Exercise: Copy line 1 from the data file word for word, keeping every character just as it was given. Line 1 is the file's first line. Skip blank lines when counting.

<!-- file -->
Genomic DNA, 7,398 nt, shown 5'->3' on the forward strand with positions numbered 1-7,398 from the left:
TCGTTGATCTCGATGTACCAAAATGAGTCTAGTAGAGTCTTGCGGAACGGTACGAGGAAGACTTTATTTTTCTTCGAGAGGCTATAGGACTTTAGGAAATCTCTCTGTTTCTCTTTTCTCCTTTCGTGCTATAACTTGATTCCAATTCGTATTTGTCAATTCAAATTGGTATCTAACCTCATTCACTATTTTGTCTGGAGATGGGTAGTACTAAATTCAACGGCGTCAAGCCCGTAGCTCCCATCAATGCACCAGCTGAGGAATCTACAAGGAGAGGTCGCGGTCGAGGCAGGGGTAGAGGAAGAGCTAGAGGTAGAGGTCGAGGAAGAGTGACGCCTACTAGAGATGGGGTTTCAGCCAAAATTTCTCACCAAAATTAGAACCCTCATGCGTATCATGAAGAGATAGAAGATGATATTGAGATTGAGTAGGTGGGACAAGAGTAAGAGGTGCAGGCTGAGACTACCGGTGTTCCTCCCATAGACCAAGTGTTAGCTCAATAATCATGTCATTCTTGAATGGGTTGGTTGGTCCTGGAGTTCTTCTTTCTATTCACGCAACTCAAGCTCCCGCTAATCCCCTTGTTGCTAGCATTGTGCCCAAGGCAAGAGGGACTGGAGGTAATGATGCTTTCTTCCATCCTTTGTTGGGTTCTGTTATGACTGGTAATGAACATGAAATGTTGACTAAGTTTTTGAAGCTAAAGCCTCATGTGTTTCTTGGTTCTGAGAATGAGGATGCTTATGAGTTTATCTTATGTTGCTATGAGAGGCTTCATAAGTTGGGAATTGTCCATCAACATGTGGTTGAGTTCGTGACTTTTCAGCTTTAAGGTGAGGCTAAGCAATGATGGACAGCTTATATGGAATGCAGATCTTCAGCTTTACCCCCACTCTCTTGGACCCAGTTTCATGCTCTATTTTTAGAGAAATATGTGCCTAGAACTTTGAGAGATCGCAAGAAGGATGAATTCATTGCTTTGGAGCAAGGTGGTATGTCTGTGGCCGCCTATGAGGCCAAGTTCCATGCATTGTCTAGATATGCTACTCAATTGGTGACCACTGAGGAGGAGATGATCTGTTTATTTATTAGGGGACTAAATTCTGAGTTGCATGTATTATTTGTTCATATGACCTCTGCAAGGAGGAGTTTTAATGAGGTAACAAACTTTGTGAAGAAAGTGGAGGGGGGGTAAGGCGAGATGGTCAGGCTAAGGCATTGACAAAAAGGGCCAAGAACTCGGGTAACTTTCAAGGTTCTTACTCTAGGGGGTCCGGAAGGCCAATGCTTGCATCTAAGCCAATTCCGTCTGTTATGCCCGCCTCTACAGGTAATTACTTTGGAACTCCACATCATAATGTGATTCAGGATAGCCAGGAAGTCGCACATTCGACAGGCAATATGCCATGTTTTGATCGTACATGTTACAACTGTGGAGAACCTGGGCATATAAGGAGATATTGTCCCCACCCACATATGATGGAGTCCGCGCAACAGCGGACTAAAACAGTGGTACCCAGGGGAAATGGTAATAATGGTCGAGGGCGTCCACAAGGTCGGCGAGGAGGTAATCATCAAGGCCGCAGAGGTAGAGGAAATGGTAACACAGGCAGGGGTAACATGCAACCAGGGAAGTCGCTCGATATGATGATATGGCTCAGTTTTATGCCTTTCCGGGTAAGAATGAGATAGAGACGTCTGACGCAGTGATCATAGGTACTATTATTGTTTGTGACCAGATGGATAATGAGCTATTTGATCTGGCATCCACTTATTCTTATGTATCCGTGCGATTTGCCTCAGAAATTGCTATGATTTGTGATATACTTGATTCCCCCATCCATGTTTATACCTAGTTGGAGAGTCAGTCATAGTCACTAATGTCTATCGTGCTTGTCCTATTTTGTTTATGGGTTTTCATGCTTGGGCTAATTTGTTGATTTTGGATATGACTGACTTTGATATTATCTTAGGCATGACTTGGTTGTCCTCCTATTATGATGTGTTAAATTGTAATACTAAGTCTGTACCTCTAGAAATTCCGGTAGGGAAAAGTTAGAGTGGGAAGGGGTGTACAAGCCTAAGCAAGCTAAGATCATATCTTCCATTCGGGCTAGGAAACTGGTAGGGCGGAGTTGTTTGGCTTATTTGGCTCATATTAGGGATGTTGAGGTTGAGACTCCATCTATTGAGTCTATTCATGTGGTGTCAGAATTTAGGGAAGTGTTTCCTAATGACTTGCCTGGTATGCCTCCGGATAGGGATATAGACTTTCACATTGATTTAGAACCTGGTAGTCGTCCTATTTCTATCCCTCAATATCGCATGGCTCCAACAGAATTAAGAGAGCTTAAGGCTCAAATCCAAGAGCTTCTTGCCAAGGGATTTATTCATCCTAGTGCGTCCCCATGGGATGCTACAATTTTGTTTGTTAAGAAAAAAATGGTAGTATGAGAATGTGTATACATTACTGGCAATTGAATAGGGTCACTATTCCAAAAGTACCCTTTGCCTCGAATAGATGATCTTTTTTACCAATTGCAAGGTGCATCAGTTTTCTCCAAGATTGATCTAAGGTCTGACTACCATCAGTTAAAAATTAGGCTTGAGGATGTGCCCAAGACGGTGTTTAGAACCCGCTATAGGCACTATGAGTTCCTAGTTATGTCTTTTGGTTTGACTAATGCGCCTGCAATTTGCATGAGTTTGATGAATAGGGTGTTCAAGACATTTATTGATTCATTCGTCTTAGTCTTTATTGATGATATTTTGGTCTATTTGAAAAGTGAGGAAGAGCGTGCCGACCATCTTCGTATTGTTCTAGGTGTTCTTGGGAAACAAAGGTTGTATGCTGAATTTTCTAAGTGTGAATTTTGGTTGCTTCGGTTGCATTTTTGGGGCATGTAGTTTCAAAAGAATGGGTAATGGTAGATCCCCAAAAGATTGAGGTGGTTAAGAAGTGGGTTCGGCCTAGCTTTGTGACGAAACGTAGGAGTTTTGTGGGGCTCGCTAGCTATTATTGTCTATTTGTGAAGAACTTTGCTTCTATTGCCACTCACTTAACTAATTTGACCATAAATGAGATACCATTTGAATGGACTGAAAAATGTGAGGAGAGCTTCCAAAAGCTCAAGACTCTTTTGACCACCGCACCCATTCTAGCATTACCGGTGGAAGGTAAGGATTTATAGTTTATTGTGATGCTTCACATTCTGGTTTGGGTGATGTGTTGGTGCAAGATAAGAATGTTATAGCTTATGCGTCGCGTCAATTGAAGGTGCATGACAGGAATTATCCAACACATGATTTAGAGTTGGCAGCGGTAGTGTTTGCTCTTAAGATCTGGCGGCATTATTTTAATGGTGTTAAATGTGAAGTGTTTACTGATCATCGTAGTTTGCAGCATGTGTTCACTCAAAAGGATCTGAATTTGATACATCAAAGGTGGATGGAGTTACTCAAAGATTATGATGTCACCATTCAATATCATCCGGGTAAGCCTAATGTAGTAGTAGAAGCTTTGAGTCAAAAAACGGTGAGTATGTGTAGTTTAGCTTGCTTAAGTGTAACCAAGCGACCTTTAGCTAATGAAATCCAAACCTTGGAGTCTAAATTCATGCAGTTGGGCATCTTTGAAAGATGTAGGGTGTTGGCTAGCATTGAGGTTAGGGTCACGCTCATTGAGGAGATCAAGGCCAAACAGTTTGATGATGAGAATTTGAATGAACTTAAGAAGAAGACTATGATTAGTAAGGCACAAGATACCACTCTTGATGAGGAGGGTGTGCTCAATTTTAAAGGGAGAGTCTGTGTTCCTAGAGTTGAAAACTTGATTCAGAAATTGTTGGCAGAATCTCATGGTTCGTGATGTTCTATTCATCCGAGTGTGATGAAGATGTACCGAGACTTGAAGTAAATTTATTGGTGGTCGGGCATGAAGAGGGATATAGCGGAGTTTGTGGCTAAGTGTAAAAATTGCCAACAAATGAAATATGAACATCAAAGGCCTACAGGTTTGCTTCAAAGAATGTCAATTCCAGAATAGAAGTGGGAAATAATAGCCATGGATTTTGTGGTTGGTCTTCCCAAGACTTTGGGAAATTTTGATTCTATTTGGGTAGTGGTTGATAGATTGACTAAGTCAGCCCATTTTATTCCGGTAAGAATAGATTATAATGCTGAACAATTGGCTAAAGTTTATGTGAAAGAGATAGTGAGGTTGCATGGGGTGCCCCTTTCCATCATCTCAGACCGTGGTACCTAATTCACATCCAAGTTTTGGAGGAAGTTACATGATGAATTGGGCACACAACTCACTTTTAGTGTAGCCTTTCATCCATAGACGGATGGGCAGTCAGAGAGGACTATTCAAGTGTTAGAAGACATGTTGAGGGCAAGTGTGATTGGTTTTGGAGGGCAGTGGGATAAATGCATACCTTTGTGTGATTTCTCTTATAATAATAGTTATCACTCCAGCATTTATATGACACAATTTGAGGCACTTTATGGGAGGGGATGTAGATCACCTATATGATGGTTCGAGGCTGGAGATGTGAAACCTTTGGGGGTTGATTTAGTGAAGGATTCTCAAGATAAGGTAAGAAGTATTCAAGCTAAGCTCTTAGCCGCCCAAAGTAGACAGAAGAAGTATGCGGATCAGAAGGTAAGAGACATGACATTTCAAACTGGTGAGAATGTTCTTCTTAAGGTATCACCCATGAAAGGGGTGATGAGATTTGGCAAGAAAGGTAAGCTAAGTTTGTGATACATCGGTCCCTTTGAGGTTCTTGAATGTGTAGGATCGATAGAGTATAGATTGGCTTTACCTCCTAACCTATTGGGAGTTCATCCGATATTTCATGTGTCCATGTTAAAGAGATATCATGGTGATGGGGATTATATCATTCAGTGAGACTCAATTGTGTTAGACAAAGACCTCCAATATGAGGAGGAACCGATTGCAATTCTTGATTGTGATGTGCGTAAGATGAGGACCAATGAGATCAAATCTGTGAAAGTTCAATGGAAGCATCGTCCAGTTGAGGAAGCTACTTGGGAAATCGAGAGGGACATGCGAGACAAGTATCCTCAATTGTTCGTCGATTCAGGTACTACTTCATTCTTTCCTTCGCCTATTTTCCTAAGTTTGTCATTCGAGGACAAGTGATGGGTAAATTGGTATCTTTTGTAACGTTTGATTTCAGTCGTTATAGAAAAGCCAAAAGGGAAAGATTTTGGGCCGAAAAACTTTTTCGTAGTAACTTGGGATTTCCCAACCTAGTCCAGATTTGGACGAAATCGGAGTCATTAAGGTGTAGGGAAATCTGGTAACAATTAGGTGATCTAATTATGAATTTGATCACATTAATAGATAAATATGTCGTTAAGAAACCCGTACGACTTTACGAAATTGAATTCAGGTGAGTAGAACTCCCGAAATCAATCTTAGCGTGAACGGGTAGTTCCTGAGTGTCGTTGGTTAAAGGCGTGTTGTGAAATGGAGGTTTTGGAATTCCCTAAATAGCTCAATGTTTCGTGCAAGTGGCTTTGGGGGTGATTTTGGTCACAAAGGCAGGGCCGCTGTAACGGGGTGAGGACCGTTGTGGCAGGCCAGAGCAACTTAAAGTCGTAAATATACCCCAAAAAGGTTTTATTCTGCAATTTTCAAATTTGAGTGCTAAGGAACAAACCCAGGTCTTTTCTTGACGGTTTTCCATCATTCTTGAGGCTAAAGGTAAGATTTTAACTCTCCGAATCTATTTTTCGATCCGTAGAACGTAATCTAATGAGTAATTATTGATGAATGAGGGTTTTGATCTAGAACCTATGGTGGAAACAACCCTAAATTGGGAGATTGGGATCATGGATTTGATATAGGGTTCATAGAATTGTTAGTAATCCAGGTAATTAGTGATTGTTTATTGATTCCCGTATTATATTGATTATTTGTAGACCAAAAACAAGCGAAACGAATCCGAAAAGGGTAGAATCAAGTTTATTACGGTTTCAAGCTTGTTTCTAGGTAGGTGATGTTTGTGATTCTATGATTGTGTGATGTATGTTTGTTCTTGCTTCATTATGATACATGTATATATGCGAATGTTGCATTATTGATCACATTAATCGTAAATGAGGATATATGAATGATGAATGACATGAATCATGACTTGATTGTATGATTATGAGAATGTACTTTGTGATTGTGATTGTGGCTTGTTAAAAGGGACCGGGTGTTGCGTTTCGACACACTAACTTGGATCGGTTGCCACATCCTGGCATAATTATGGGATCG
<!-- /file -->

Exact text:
Genomic DNA, 7,398 nt, shown 5'->3' on the forward strand with positions numbered 1-7,398 from the left: